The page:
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MONTREAL (Reuters) - Quebec's Liberal Party has enough popular support to regain a majority government, and support for separation has weakened in the mainly French-speaking Canadian province, according to a poll published on Wednesday.
A CROP survey published in the French daily newspaper La Presse put popular support for the provincial Liberals at 38 percent, well ahead of the separatist Parti Quebecois (PQ) at 29 percent, and the Action Democratique du Quebec (ADQ), which trailed with just 17 percent.
Voter support for the Liberals in the province of 7.6 million would be enough to return them to power with a majority in the provincial legislature, pollster Claude Gauthier told La Presse.
"After a year of a government of cohabitation, people do not seem dissatisfied with what they have done," he said.
Those figures compare with the March 2007 election results of 33 percent for Liberals, 28 percent for the PQ and 31 percent for the ADQ, whose rise in popularity to form the official opposition was the main factor in knocking the Liberals to minority from a majority.
The CROP poll also showed weak support for Quebec independence. Only 36 percent of respondents said they would vote for Quebec separation from Canada.
Quebec voted against separation by a margin of less than a percentage point in a 1995 referendum, and by 20 points in 1980.
The Liberals do not want any more referendums on the question and the leadership of the PQ, which was in power during the two independence votes, has been backing away from holding one should it return to power.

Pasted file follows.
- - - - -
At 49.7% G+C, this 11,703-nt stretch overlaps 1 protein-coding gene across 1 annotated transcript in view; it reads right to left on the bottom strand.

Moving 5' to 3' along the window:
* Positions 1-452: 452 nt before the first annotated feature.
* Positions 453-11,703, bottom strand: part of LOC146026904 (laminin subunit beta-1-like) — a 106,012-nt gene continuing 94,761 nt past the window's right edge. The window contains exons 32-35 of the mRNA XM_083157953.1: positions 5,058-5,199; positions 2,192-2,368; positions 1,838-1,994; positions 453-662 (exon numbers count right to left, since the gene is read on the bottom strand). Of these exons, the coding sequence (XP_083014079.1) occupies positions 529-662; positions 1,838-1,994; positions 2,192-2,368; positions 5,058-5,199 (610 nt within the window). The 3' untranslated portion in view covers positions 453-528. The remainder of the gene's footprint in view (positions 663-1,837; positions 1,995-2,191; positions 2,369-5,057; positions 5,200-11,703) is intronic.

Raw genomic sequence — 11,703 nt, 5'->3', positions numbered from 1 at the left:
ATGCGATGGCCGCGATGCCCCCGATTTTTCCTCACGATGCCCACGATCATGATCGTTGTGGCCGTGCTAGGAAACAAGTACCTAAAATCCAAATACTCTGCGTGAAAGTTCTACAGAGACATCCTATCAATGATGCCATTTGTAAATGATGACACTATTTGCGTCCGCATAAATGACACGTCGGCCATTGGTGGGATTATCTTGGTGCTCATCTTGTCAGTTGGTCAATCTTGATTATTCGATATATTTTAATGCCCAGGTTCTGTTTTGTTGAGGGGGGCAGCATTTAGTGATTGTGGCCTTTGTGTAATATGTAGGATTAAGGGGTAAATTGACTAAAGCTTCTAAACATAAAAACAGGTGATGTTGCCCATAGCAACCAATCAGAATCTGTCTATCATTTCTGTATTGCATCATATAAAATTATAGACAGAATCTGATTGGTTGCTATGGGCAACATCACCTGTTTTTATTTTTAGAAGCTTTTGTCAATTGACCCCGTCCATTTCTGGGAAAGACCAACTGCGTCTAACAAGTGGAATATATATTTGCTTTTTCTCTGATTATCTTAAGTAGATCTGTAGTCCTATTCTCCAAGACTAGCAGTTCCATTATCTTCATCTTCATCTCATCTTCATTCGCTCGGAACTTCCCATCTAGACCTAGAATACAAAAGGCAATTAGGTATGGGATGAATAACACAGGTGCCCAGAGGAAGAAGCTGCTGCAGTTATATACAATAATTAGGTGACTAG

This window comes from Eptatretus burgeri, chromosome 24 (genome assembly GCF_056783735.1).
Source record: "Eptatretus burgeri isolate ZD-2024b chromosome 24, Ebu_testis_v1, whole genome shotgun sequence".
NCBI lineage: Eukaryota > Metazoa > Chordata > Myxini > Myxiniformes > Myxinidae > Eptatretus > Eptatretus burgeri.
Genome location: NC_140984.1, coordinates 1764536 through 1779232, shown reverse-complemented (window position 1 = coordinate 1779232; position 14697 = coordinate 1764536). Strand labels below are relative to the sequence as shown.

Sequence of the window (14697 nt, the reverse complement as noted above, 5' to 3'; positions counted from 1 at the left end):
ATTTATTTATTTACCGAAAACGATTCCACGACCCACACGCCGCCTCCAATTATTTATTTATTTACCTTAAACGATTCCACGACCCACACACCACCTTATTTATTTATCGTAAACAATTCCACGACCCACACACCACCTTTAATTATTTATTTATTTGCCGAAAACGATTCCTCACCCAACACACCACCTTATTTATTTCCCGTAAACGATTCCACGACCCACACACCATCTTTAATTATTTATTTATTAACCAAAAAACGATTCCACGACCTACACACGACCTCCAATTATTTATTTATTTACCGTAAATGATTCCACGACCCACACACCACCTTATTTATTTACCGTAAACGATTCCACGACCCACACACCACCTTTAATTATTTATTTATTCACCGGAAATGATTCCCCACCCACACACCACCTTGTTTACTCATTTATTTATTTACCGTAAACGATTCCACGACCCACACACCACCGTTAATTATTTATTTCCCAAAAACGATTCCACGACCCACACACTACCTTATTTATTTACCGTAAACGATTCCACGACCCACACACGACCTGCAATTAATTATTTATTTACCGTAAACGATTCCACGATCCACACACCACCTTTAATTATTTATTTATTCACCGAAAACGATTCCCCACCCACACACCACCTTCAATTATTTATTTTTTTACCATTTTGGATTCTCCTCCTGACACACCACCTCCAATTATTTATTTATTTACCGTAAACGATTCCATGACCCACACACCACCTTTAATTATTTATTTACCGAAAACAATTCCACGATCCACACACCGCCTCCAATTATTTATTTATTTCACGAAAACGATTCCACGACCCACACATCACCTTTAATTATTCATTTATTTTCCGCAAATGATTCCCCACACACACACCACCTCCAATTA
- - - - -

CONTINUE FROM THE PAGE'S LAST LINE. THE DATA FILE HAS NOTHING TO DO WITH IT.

The resurgence of the Liberals, who want Quebec to stay in Canada, comes at the expense of the ADQ, a fiscally and socially conservative party whose leader, Mario Dumont, recently unveiled a controversial policy demanding government limits on immigration.
Compared with results of a CROP poll taken about a month earlier, the ADQ have lost five percentage points, while the Liberals have gained 4 points and the PQ has advanced by 1.
The figures show dropping support for the ADQ across the province, including rural areas, where it traditionally has had a strong following.
"For Mario Dumont, the verdict is unequivocal; all the warning lights are flashing on the dashboard," wrote Denis Lessard in La Presse.
The poll results suggest that the ADQ and PQ, who both toyed with the idea of bringing down the minority Liberal government soon after the March 2007 election, will be in no hurry to seek an election anytime soon, analysts said.
The Liberals' showing in the poll, however, might prompt Quebec Premier Jean Charest to seek an election, possibly after the Francophonie Summit of French-speaking nations in Quebec City in mid-October, said Michel Auger, bureau chief for television network Radio-Canada at the provincial legislature.
"If the numbers are good, the temptation might be to go ahead, which would give us an election at the beginning of December," he said on the all-news RDI television network.
The CROP poll surveyed 1,000 people of voting age April 17 to 27 and carries an error margin of 3 percentage points. The results include a proportional distribution among the parties of the 19 percent of undecided voters.
Reporting by Robert Melnbardis; Editing by Peter Galloway